In Chicago’s West Loop neighborhood, Elske Restaurant is known for its New American cuisine with Danish flare. The founders and chefs at the restaurant, David and Anna Posey, had selected the former meat-packing facility and woodworking shop to create the ideal cozy atmosphere – with soft lighting, wide plank flooring, and rustic tables – to showcase their culinary vision. The restaurant occupies the first floor, the private event space the second floor, and their personal home is located on the third. They hired designer Erin Boone, of Boone Interiors, to transform the industrial 2500 square-foot space into their ideal retreat to relax from their hectic days at the restaurant.
“The third floor had most recently been used as part restaurant office and part commercial men’s and women’s toilets in the center of the space to serve the first and second floors,” Erin said. The stripped it down completely to rebuild their ideal home. “David and Anna requested a light, airy palette with the use of natural materials throughout, as well as to keep the space as open as possible while allowing for at least two bedrooms and two bathrooms.” The main focus, however, as chefs, was to design the ultimate kitchen that would sit prominently in the living area. It had to be professionally appointed and high performing to service the two chefs’ cooking and entertaining needs. “The kitchen countertops are honed soapstone – we were drawn to the character of natural stone and chose soapstone due to it’s organic/rustic appearance, heat resistance, and overall hardworking character,” the designer said. “We chose oiled butcher block for the island since the couple wanted to be able to work directly on this surface, rather than using cutting boards.” Erin designed the cabinets to include a special enclosed shelf to display the couple’s treasured cookbooks.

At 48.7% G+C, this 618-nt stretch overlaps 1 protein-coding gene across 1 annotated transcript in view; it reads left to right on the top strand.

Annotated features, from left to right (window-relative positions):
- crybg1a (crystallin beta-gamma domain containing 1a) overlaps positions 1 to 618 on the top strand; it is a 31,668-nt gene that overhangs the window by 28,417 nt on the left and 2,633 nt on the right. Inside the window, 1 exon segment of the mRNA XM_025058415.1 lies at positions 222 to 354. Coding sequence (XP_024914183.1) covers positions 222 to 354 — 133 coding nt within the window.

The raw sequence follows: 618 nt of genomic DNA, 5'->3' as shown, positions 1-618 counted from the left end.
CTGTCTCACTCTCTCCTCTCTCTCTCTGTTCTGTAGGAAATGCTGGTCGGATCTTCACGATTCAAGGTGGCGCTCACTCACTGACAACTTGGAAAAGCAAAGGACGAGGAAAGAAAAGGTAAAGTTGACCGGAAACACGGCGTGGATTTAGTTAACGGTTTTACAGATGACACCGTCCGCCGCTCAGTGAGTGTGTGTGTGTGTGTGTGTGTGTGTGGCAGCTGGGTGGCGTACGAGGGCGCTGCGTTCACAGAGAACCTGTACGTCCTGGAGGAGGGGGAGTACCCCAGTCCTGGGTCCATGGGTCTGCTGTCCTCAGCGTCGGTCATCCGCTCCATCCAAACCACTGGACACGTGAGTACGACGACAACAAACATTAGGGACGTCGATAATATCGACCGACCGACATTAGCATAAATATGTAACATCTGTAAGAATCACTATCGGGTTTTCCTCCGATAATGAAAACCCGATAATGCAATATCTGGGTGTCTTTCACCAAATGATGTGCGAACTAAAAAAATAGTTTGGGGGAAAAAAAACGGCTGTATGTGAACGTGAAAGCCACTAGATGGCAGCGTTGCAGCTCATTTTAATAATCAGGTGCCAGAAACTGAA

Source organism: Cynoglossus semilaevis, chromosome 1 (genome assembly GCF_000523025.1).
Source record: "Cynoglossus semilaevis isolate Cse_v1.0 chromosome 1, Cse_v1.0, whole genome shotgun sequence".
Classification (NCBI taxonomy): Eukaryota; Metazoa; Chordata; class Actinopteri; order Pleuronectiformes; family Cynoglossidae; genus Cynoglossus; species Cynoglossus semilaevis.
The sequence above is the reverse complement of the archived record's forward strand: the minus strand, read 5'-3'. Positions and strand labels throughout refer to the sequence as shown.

The gem of the kitchen, however, is a custom pantry that Erin designed for them that featured a reeded glass encasing to add a luxurious look while shielding the interior contents from view. They also added a custom fabricated divided light system that is reminiscent of an early American factory aesthetic. “The system was expensive and time-consuming, but really paid off,” she said. “The corner is a lovely place to read a book or enjoy a cocktail.”
Finally, because of David Posey’s Danish background, the rest of the home was infused with Scandinavian influences and design. They selected 5” in wide plank flooring with a matte white finish, a Gräshoppa Lamp by Gubi, Ejvind Johannsen J64 dining chairs, a Muuto Oslo Lounge Chair, and a Bolia sectional sofa. Besides, David’s Danish heritage, the couple had gotten engaged in Copenhagen, so bringing in Nordic influences were important to them. The building’s original exposed brick walls, timber ceilings, and load-bearing columns were all given a wash of white paint to give a clean yet warm feel to the industrial bones of their apartment.
“The Poseys were involved every step of the way, making site visits coming to and from work,” Erin shared. “They’ve remarked that their home is too cozy to leave…a compliment we’ll gladly take.”